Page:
Monday, September 15, 2008

Why Milwaukee Is A Rail-Free Zone

I wrote a piece for Sunday's Milwaukee Journal Sentinel Crossroads section that tells the story about why Milwaukee is about the only major US city without an urban rail transit system.

We're behind even smaller cities like Norfolk, VA.

Heck - - I was in Kenosha the other day, where people were lining up for the trolley.

The map and graphic with the Crossroads piece enlarge nicely and show the route, destinations, and nearby neighborhoods not served, or available as logical extensions that are commonplace in cities not under the yoke of right-wing talk radio, spineless politicians and anti-urban suburban 'leaders.'


Anonymous said...

Dear Mr. Rowen,
Thanks for pointing out in your Sunday article all the steps light rail has gone through over the years and why it has failed. It was a good reminder of why we don't have it here in Milwaukee: unjustifiable high cost and inflexible to changing route patterns. Let's listen to Scott Walker and his idea for increased expressed bus service. Thanks again.

James Rowen said...

The route inflexibility argument is a canard. And so is the cost argument. It was 20% of the cost of the total package.

We are in the early stages of spending 20 times more money on the freeway system than the starter light rail line.

What about the costs there?

Costs which do not take into account maintenance, plowing, enforcement and the inevitable replacement - - all with our taxes.

Anonymous said...

Mr. Rowen,

It is fascinating to hear the perspective of one whom was close to some of the decision makers when we (the metro area) were in the midst of making decisions about light rail and transit. It is too bad that Ament was for transit and Walker is against it. Sure would be nice if it would be the other way around.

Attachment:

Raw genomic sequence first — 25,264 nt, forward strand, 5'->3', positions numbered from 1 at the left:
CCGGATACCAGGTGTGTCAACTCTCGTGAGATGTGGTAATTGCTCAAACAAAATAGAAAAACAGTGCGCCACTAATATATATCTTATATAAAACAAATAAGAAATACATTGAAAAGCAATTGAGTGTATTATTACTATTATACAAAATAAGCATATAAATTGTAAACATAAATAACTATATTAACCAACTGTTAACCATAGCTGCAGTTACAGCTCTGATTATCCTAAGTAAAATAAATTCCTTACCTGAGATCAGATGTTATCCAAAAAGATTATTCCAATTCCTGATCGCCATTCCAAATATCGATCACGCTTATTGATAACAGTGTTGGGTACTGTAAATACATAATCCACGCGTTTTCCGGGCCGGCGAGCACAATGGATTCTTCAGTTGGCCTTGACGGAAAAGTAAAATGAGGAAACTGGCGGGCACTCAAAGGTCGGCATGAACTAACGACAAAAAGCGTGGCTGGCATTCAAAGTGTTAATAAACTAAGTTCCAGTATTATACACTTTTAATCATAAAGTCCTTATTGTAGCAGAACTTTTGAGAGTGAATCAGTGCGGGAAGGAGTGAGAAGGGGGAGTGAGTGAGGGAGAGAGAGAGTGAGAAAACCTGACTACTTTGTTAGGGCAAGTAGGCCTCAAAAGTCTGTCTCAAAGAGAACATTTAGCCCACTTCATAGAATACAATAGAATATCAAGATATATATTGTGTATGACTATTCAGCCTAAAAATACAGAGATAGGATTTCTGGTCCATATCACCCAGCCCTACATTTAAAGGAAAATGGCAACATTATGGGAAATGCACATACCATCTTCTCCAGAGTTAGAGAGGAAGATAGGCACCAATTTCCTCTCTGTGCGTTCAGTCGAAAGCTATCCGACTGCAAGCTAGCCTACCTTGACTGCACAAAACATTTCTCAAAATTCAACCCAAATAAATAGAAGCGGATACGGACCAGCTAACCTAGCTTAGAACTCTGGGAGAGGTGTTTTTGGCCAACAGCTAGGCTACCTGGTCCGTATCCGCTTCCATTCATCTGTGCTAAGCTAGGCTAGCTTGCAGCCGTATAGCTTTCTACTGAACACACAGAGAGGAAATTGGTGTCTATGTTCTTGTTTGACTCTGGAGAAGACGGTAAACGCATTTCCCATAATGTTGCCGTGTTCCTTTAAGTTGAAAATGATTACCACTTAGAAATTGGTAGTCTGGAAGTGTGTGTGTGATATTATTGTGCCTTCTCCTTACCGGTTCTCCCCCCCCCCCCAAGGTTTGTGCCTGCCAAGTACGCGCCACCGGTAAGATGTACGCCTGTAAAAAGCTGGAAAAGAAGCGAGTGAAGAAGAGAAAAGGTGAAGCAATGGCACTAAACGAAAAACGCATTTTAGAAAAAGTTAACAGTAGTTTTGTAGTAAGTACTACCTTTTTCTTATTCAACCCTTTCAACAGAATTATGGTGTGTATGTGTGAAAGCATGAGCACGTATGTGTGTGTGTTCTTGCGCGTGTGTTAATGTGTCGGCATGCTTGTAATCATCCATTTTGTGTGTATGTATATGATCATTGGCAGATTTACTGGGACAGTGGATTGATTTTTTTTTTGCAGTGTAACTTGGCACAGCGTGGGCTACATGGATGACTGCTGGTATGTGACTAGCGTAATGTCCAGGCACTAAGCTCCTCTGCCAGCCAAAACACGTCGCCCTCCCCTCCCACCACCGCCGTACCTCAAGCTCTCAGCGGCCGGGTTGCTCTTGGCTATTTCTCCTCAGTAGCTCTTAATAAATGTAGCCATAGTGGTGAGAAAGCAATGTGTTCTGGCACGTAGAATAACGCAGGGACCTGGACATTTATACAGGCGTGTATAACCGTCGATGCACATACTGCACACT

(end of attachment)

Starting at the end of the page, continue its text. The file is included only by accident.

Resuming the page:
Thank you for articulating some of the fallacious arguments against public transit infrastructure investments.

I intend on continuing to contact my elected officials (state assembly, state senate) to let them know that many of us are for more transportation options. I also let them know that I am willing to pay the additional sales tax because it is an investment in community assets (e.g. transit).


Patrick Bacon

Did you see the article in Chicago Tribune which addressed the problems associated with leasing key community assets? Here is a link to it,,0,6786305.story. I would like this story to be addressed by local media thoroughly in this time before the sales tax referendum.

Anonymous said...

Well, yes. Why not re-fight the light rail battle? That's as much as the Walker supporters can do. Re-hash, then re-hash the hash already re-hashed.

The marvel of it all is that in once thoroughly cost-effective Milwaukee, the most studious of proposals goes down - or falls victim to endless bickering.

James Rowen said...

To Patrick: Thanks. I had not seen that story, but will post it.

Anonymous said...

I greatly enjoyed your article in the paper, and I hope you keep writing about the transit issues we are having.

Transit is necessary for the growth and strength of Milwaukee County. People don't realize that transit - even if they do not use it - benefits them.

I've added you to my blogroll. Thank you!

James Rowen said...

Thanks, Lane, I appreciate that.

James Rowen said...

From Rick Murphy, via email:

Mr. Rowen's writing on rail in Milwaukee:

Important points, well

Having ridden the excellent and very well-patronized light rail transit (LRT) lines in Minneapolis, St. Louis and some cities out west, it's astounded and dismayed me that my old home town seems determined to remain in the transportation dark ages.

Is it just the obstructionism of right-wing radio talk show hosts and people like George Watts, or is there some greater cultural neanderthalism at work?

Interesting that Mr. Watts was mentioned. Not only did he make